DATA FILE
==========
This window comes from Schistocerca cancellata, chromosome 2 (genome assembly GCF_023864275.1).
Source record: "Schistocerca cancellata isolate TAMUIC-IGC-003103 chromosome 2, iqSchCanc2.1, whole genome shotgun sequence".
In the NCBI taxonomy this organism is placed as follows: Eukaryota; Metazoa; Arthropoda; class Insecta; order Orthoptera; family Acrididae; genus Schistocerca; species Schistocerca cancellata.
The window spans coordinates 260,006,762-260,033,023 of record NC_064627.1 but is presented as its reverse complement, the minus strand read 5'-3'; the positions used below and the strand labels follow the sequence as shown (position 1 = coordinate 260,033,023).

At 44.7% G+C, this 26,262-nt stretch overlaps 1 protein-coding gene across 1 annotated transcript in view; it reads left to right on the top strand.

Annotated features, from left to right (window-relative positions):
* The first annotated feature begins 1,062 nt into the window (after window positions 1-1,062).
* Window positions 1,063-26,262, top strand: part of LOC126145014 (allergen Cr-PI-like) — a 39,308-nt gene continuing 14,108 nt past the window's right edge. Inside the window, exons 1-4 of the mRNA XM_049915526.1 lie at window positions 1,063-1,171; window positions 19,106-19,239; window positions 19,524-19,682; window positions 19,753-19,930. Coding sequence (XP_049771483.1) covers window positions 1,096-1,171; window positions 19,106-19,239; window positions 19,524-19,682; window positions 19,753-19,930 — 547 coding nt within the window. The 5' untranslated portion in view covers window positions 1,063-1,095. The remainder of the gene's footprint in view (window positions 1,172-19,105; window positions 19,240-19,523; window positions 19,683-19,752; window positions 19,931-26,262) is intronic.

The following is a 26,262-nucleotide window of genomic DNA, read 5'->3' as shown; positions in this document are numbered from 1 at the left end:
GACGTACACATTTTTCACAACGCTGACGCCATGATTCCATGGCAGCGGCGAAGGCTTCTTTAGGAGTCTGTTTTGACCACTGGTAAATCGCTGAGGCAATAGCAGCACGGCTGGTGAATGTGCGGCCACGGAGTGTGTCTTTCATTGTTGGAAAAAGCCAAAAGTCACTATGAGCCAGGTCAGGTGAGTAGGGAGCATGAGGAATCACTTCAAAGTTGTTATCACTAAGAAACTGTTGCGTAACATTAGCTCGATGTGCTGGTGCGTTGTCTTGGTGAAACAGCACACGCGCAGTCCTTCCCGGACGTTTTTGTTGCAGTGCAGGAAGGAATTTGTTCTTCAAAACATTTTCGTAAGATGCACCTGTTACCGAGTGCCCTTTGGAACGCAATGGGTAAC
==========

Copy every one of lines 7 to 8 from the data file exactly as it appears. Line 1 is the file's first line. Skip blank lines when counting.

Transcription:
* The first annotated feature begins 1,062 nt into the window (after window positions 1-1,062).
* Window positions 1,063-26,262, top strand: part of LOC126145014 (allergen Cr-PI-like) — a 39,308-nt gene continuing 14,108 nt past the window's right edge. Inside the window, exons 1-4 of the mRNA XM_049915526.1 lie at window positions 1,063-1,171; window positions 19,106-19,239; window positions 19,524-19,682; window positions 19,753-19,930. Coding sequence (XP_049771483.1) covers window positions 1,096-1,171; window positions 19,106-19,239; window positions 19,524-19,682; window positions 19,753-19,930 — 547 coding nt within the window. The 5' untranslated portion in view covers window positions 1,063-1,095. The remainder of the gene's footprint in view (window positions 1,172-19,105; window positions 19,240-19,523; window positions 19,683-19,752; window positions 19,931-26,262) is intronic.